Missouri football's new upper deck takes backseat to ESPN-televised game

Saturday, November 30, 2013 | 7:58 p.m. CST

COLUMBIA — The view from Mick Deaver Drive looked different Saturday.

Memorial Stadium’s east side stands 30 feet taller now thanks to a new addition of concrete stands that will sit empty until next fall. Now the structure’s shadow lingers a little longer on Deaver before dying at sunset.

More than seven months ago, Missouri athletic director Mike Alden stood behind the south end zone at Faurot Field and promised big changes to the venue. The improvements would allow the Tigers to compete in the SEC at a high level.

Boosters, alums and even former Missouri quarterback Chase Daniel applauded a future that seemed at least a year away.

But Saturday, the Tigers hosted an ESPN-televised game with national title implications. Needless to say, the success is well ahead of schedule. The new upper deck — “the future” — will not be the story of the night in another underwhelming SEC season.

Unfinished, it will simply sit empty while Saturday's sellout crowd packs Faurot’s more traditional sections to cheer on the No. 5-ranked Tigers.

It’s fitting that there are still three upper deck sections left to complete on the east side. The Tigers may still have three games left on their journey: Saturday against Texas A&M, next week in Atlanta (supposing a win over the Aggies) and whatever bowl destination waits after that.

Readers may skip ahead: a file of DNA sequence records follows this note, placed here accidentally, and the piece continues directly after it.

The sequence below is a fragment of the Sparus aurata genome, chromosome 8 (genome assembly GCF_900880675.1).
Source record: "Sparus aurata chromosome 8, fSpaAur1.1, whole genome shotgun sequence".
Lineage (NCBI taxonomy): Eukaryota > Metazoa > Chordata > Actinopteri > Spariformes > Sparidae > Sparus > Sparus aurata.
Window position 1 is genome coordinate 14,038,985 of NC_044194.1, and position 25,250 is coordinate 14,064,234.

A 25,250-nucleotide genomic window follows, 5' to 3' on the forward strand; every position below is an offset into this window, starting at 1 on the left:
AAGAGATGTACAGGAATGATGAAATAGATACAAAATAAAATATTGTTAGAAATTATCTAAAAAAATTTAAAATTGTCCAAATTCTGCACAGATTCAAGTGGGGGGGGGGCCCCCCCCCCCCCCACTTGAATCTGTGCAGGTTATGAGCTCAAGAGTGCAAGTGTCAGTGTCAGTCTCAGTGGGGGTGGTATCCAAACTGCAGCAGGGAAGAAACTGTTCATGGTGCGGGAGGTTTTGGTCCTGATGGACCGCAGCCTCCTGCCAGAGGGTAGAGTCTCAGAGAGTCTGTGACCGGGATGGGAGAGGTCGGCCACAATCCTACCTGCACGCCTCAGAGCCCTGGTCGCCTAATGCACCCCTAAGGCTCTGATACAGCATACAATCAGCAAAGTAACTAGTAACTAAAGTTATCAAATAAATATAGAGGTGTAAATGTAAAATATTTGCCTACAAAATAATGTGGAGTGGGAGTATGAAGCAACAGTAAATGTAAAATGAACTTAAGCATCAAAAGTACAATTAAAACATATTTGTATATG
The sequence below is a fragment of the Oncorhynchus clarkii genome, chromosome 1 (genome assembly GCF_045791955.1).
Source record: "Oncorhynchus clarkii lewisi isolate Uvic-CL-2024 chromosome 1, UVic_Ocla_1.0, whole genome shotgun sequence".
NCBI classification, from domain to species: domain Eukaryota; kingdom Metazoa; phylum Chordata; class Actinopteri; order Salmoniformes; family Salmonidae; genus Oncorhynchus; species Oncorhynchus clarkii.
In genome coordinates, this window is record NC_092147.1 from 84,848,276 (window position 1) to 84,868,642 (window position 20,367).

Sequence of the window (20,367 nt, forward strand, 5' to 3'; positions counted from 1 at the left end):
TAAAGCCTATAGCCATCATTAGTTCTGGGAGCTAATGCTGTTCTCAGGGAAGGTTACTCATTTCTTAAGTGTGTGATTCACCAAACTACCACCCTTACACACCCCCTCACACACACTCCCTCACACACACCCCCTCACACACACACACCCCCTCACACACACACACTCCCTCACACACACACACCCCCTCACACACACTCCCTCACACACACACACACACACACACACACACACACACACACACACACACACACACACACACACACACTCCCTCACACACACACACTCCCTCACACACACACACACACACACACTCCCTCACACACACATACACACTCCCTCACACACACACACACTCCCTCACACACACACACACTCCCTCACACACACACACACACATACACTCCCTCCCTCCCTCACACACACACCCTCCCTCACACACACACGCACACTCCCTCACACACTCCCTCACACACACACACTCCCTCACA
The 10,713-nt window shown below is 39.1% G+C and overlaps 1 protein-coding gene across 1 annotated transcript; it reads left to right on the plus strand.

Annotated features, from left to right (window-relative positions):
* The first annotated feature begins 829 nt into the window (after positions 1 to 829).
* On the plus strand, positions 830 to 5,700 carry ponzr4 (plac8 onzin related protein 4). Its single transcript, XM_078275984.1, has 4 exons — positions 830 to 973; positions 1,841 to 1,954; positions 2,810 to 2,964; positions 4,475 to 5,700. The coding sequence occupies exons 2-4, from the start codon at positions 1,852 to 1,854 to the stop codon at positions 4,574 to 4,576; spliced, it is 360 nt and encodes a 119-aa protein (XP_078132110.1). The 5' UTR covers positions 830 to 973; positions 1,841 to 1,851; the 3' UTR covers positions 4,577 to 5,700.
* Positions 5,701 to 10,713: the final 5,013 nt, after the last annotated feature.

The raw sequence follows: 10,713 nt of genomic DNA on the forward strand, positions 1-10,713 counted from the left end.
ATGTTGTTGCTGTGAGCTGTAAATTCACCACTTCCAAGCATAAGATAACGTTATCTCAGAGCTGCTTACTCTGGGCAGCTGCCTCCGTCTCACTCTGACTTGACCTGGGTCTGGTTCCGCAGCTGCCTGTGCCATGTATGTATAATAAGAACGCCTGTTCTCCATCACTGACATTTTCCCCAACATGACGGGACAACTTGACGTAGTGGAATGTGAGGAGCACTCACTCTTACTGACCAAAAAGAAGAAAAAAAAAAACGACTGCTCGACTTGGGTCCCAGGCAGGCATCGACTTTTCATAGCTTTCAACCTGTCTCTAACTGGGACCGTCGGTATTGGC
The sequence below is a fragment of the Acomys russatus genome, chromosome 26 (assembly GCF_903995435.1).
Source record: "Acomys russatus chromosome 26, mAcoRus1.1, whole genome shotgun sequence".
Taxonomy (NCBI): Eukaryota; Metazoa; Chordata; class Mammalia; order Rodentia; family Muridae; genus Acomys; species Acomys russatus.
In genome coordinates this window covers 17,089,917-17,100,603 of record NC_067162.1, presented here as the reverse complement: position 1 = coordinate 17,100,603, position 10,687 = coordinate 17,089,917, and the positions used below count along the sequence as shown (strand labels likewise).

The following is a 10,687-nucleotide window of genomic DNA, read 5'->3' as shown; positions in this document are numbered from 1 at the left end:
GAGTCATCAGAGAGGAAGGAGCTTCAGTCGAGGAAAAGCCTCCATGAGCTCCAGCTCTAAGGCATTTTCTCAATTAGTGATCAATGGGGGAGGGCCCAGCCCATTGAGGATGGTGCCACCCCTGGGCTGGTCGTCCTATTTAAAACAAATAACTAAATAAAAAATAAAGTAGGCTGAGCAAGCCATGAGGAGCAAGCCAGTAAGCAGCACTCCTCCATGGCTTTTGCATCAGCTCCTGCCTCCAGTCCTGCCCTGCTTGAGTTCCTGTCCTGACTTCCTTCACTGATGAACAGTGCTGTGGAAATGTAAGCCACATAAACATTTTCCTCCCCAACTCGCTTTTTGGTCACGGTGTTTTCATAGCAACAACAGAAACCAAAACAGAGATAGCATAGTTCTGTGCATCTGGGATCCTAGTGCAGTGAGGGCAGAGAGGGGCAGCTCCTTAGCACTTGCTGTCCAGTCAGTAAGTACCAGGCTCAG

The “old” version of Faurot’s seating chart gets one more game — and what a game it is. Earlier in the evening, Heisman Trophy winner Johnny Manziel trotted past the exact spot where Alden gave his speech in April.

He is one of the many distractions the Tigers have dealt with this week. The buzz around the game is palpable. “The biggest game at Faurot in 53 years,” people say.

The dog and pony show is here: ESPN trucks and cameras are omnipresent. Fans push up against the southeast railings to get a glimpse of Manziel and the Aggies when they arrive.

The redshirt sophomore gutted Missouri for 439 total yards during a 59-29 blowout in 2012, and has been mired in controversy since becoming the youngest player to ever win the Heisman Trophy.

"Hey, Johnny!" countless fans yell.

One holds up a sign: "I paid Johnny Manziel."

More distractions: It’s Senior Night. Sugar Bowl representatives are here. Cotton Bowl representatives are here. A national audience sits at home awaiting a dramatic end to its outstanding day of college football rivalries.

“The future” looms over it all. But right now, no one cares.

Supervising editor is Greg Bowers.

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